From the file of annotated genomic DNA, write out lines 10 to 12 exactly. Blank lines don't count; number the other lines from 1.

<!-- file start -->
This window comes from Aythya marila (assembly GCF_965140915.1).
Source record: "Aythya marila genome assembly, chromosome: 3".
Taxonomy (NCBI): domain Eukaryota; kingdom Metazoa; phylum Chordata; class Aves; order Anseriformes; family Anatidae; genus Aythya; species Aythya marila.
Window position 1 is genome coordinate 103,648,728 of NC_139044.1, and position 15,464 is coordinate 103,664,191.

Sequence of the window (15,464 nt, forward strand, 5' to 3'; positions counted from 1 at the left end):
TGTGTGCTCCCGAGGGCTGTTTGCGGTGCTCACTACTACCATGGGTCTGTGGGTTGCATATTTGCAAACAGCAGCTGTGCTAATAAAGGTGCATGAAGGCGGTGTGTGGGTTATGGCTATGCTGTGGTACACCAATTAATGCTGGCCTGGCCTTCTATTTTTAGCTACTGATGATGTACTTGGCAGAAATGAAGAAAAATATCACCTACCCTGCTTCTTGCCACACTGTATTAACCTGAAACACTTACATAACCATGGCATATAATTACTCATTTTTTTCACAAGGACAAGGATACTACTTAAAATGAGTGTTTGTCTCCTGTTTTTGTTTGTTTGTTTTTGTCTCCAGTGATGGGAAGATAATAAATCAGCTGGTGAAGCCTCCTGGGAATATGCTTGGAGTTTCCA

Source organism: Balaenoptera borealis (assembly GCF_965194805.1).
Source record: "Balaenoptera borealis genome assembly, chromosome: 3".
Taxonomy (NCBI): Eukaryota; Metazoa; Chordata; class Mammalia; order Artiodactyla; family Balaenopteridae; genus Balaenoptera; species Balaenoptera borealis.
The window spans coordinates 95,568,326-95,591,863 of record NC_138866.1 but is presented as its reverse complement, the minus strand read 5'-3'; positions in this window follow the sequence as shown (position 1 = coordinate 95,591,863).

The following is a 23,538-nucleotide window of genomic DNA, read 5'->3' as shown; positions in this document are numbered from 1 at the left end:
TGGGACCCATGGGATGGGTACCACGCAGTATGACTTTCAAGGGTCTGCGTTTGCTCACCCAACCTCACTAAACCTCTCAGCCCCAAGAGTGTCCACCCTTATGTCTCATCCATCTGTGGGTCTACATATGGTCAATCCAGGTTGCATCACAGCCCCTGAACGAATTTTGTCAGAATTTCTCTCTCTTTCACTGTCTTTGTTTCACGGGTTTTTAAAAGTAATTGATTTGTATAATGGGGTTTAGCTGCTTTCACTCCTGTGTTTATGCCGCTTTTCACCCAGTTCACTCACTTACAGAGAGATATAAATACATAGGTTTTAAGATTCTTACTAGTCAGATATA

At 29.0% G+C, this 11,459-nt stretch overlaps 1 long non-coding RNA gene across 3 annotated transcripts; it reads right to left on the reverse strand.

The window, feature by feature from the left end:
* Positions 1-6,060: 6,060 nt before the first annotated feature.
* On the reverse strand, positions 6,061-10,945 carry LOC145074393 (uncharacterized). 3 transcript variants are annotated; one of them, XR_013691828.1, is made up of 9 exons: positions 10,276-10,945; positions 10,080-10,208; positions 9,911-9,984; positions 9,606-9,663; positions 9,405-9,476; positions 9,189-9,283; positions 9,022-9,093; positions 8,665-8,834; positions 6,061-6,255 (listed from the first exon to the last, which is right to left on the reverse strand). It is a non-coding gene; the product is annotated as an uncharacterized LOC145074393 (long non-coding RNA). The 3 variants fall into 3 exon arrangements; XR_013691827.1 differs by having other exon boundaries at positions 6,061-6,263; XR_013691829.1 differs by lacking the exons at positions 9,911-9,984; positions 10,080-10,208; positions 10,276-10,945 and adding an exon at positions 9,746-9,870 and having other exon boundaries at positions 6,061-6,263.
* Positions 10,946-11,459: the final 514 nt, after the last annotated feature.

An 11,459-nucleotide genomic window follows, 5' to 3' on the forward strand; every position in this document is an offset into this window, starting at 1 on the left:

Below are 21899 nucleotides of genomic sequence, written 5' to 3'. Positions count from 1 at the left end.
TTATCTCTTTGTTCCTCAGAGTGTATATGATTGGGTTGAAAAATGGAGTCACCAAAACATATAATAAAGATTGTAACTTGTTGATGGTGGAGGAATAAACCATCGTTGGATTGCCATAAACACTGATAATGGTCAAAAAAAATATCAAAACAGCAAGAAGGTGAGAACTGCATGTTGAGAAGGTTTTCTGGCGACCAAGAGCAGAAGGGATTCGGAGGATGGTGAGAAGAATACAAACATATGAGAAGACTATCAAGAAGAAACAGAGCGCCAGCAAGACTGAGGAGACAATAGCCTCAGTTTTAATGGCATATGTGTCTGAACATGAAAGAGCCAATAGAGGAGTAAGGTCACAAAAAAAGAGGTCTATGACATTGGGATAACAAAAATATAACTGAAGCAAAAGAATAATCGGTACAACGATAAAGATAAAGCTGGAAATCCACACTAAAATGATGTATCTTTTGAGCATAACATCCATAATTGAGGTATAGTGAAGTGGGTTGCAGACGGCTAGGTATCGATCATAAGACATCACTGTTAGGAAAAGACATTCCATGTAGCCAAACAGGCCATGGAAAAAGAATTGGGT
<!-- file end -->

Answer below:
The window spans coordinates 95,568,326-95,591,863 of record NC_138866.1 but is presented as its reverse complement, the minus strand read 5'-3'; positions in this window follow the sequence as shown (position 1 = coordinate 95,591,863).

The following is a 23,538-nucleotide window of genomic DNA, read 5'->3' as shown; positions in this document are numbered from 1 at the left end:
TGGGACCCATGGGATGGGTACCACGCAGTATGACTTTCAAGGGTCTGCGTTTGCTCACCCAACCTCACTAAACCTCTCAGCCCCAAGAGTGTCCACCCTTATGTCTCATCCATCTGTGGGTCTACATATGGTCAATCCAGGTTGCATCACAGCCCCTGAACGAATTTTGTCAGAATTTCTCTCTCTTTCACTGTCTTTGTTTCACGGGTTTTTAAAAGTAATTGATTTGTATAATGGGGTTTAGCTGCTTTCACTCCTGTGTTTATGCCGCTTTTCACCCAGTTCACTCACTTACAGAGAGATATAAATACATAGGTTTTAAGATTCTTACTAGTCAGATATA